NI: NI justice minister hails organised crime task force report
Northern Ireland’s justice minister David Ford has hailed new figures showing “great results” from the Organised Crime Task Force (OCTF).
The team dismantled fourteen organised crime groups and frustrated or disrupted another 80 organised crime groups over the course of the 2014/15 financial year.
The OCTF also recorded a 5.8 per cent increase in drug seizures to over 5,000, as well as more than 2,800 drug arrests.
Speaking at the launch of the OCTF’s Annual Report and Threat Assessment in Stormont, Mr Ford said: “Confronting organised crime remains a high priority for me and others across government and law enforcement.
“The Organised Crime Task Force brings together a wide range of people who work together to fight these crime groups. Much has been achieved during the period and I congratulate the Taskforce on a successful year.
“One of the key successes this year was securing the necessary framework and political agreement for the full roll out of the National Crime Agency in Northern Ireland. The additional capacity and expertise will assist the PSNI in bringing criminals to justice.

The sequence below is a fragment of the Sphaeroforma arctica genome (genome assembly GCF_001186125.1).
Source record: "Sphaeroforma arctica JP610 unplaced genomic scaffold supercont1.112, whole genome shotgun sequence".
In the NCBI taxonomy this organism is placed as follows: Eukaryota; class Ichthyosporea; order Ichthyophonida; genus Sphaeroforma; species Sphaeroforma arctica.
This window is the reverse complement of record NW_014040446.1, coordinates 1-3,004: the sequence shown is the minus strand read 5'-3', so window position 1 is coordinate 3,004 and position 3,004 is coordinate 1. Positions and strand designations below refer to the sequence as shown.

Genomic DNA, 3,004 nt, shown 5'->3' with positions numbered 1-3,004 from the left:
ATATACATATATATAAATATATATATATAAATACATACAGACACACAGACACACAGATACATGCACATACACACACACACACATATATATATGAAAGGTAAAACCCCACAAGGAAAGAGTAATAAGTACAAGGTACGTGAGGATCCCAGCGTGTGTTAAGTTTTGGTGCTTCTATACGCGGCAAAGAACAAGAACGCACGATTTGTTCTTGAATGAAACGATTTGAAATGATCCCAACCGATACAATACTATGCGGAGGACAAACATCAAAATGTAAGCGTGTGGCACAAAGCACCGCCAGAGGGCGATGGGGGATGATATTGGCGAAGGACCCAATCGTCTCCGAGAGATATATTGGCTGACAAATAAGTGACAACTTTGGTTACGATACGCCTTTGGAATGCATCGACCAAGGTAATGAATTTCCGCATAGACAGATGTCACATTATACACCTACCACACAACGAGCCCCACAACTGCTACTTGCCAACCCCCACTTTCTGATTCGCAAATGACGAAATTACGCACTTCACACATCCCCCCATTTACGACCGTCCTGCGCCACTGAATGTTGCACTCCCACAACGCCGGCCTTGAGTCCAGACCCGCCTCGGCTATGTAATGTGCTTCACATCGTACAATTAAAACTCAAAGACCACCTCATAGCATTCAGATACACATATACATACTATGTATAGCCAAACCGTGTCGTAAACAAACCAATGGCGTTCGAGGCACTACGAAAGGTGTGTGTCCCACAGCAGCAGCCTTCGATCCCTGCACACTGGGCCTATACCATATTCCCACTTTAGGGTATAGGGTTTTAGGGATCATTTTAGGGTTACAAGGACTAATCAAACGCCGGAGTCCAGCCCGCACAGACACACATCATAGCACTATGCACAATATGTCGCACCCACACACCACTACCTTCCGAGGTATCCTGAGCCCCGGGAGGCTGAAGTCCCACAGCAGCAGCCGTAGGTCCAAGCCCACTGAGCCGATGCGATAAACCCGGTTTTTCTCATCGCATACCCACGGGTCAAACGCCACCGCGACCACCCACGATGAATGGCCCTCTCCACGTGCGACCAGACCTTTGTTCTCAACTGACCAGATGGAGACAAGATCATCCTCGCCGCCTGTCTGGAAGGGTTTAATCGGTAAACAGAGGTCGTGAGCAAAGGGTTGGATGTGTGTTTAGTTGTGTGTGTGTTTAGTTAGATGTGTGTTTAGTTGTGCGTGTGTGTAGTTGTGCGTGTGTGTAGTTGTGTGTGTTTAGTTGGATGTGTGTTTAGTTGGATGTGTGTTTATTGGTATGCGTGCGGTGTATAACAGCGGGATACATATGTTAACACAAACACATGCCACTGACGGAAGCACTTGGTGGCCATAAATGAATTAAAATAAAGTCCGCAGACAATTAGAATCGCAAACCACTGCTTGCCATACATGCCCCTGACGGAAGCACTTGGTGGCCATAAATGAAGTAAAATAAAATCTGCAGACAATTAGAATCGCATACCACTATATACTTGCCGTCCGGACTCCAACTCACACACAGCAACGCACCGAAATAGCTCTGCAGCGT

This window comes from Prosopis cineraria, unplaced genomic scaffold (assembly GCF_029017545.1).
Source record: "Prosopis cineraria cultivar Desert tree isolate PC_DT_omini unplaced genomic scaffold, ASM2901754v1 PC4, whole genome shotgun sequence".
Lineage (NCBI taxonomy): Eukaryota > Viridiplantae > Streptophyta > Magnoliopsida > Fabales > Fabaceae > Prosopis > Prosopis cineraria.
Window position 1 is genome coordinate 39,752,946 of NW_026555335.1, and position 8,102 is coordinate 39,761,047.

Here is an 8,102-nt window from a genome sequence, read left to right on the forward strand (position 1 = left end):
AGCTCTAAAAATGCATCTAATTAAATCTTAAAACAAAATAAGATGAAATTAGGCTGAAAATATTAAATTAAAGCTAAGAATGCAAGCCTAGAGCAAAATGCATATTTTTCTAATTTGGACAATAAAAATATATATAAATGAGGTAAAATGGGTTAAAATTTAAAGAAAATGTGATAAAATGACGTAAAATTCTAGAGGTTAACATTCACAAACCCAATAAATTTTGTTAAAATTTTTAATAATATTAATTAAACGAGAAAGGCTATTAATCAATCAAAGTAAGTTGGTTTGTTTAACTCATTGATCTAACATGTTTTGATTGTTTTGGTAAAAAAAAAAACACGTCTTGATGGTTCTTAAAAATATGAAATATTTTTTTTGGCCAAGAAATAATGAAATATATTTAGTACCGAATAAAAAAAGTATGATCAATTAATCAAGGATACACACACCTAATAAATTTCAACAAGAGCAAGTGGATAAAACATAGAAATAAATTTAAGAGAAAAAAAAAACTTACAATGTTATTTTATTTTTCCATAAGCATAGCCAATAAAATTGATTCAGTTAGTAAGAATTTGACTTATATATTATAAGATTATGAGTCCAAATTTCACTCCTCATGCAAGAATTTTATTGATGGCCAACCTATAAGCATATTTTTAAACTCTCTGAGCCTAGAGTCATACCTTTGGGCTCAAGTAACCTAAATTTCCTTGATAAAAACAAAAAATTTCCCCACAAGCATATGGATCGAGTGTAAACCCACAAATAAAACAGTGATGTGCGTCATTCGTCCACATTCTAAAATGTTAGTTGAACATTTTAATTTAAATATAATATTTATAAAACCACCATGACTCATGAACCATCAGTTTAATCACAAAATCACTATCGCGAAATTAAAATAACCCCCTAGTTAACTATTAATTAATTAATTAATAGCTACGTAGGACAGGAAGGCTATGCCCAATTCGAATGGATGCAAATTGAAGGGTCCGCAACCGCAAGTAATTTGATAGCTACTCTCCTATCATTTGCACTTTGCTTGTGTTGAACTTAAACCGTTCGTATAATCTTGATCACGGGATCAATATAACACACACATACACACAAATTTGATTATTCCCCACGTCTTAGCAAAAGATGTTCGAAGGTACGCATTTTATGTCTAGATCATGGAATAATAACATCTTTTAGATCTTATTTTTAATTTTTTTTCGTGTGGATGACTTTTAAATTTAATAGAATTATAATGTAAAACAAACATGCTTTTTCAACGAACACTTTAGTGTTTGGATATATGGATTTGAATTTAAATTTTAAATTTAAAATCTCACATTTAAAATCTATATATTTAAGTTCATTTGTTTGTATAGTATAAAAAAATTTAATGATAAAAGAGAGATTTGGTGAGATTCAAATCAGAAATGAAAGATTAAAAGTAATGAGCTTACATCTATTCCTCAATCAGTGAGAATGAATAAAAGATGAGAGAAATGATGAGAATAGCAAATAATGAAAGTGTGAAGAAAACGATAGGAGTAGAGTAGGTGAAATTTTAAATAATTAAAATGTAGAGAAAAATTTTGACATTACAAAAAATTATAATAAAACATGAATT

“Another important development was the introduction of a new fuel marker to help in the fight against fuel launderers. Its effect is being monitored but we are optimistic about the impact it will have – north and south.”
The Minister was joined at the launch by PSNI Chief Constable George Hamilton and independent anti-slavery commissioner Kevin Hyland.
Mr Hamilton said Northern Ireland “is a safer place” as a result of OCTF work and highlighted the challenges posed by cyber crime.
There were 826 reported cyber crimes in 2014/15, leading the PSNI to set up a new Cyber Crime Centre as well as a Cyber Security Information Sharing Partnership involving the government, industry and law enforcement.
The National Crime Agency, which became fully operational in Northern Ireland on 20 May, houses the National Cyber Crime Unit and works in partnership with the PSNI and other OCTF bodies.
The OCTF report also states that 45 “potential victims” of human trafficking were recovered in Northern Ireland.
Mr Hyland said: “Modern slavery is often organised crime, especially when it crosses national borders. The criminals behind this illicit trade in human life utilise their networks to maximise profit.
“If law enforcement is to curb their illicit business it must also utilise networks and continue to build pro-active partnerships that transcend borders and sectors in the type of multi-agency approach that OCTF practises.”